Individual and combined effects of organophosphate and carbamate pesticides on the cricket frog Fejervarya limnocharis

  • Nataraj Makkimane Bhaskar Rao 
  • Krishnamurthy Sannanegunda Venkatarama Bhatta Email author
Original Paper


Many amphibians use water bodies associated with agro-ecosystem for breeding and thus are exposed to multiple chemicals. Fejervarya limnocharis is a common frog occurring in rice paddy fields. The timings of pesticide application generally coincide with the tenure of the occurrence of tadpoles in shallow waters of paddy fields. Malathion and carbaryl are frequently used in rice paddy fields to control leafhoppers and rice bugs, respectively. Therefore, effects of mixtures of malathion and carbaryl insecticides on the survival of tadpoles and emergence of froglets of Fejervarya limnocharis were studied in the laboratory using combinations of three concentrations of carbaryl (0, 25, 50 µg l−1) with four concentrations of malathion (0, 100, 250, 500 µg l−1). Both malathion and carbaryl were found to be toxic to tadpoles. A reduction in tadpole survival and froglet emergence was recorded with increasing concentrations of carbaryl and malathion. We found significant interaction between carbaryl and malathion on tadpole survival and froglet emergence. Tadpoles exposed to combination of pesticides showed early emergence as froglets compared to control. The extent of toxicity and pesticide interactions are varied when mixed in different concentrations. The reduction in survival, froglet emergence and delay in emergence of metamorphs can occur in rice paddy field as both pesticides are used simultaneously. Therefore, combinations of pesticides may have significant negative effects on the frog population of agro-ecosystems, which requires further confirmation through appropriate field experiments.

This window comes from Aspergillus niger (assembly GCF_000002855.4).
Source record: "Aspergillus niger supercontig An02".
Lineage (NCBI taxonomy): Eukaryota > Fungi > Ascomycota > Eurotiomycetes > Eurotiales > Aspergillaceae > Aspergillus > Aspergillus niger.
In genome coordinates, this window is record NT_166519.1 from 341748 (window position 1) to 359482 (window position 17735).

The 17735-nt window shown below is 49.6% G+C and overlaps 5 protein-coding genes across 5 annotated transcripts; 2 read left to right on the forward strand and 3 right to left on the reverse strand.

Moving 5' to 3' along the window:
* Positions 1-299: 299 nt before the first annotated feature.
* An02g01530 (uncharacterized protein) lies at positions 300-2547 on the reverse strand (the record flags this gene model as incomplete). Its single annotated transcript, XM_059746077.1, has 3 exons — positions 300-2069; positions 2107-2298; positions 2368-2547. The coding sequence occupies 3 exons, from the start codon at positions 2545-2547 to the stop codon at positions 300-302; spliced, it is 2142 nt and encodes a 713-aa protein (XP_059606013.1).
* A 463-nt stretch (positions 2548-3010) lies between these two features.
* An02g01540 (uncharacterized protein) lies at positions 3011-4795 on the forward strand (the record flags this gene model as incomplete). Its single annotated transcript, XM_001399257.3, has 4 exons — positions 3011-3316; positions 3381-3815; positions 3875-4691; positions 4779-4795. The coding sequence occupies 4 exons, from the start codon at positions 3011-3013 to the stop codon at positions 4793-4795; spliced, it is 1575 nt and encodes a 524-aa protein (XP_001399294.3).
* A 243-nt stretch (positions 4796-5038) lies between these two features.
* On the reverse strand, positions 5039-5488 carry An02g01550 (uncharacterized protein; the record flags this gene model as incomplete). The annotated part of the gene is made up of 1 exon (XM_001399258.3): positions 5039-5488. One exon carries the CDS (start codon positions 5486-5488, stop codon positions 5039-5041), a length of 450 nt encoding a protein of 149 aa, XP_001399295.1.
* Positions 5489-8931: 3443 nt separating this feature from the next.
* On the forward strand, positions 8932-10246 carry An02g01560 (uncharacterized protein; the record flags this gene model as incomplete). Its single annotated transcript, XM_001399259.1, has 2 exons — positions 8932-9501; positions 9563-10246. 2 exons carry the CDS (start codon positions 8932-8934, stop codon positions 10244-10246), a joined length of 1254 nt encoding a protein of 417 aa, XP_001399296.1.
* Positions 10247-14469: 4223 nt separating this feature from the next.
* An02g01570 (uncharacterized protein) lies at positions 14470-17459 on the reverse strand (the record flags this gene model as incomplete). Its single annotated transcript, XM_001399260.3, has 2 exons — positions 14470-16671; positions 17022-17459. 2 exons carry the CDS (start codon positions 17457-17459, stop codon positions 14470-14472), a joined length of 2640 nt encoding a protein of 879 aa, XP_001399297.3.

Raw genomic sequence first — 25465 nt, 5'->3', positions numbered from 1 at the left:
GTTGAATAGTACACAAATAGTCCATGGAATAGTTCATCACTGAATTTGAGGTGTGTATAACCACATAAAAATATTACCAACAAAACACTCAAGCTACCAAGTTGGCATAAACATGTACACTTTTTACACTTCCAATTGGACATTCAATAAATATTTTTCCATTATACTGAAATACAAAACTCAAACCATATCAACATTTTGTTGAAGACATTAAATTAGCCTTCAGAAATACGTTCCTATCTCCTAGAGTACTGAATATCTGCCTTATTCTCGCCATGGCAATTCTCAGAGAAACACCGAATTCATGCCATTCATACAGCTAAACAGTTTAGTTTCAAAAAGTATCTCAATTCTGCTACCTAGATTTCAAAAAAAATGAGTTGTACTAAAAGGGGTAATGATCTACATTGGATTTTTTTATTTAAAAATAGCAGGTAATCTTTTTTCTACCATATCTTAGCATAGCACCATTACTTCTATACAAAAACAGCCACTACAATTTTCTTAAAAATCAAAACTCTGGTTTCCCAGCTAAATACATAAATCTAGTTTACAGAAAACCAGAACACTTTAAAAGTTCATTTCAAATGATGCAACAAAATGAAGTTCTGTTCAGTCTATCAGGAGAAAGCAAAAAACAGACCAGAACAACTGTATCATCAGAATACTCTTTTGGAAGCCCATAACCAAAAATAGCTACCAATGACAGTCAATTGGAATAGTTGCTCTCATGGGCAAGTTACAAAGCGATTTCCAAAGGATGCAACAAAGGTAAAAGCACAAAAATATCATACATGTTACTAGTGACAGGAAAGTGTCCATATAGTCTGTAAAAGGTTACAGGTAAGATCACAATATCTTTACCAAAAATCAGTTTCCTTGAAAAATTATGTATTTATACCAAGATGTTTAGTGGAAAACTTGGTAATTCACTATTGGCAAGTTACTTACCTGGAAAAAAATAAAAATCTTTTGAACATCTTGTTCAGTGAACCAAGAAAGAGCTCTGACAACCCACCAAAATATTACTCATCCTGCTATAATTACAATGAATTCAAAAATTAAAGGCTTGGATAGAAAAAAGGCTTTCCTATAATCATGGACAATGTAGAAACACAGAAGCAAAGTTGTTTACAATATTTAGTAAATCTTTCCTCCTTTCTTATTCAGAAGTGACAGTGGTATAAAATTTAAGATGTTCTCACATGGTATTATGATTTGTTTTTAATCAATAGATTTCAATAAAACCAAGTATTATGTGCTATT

Malathion Carbaryl Survival Tadpole Pesticide combinations Froglet 



Authors are thankful to UGC for awarding minor research project (F. MRP(s)-523/09-10/KAMA011/UGC-SWRO) and No. F. No. 34-65/2008(SR) and munificent help. MBN is thankful to Kuvempu University for permission to conduct the work (KU/Ph.D./AC 478, dated 09-10-2009). Authors are thankful to Dr. H.P. Gurushankara and Mr. Ganapati Hegde for their help in compiling the data, and Ms. Devi Tungam and Ms. Soumya B, Research Scholars, IIHR, Bangalore who helped in the analyses of pesticide concentrations. The authors are thankful to anonymous reviewers whose comments and suggestions have immensely improved the manuscript.


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Copyright information

© Springer Nature B.V. 2019

Authors and Affiliations

  1. 1.Department of Environmental ScienceKuvempu UniversityShimogaIndia

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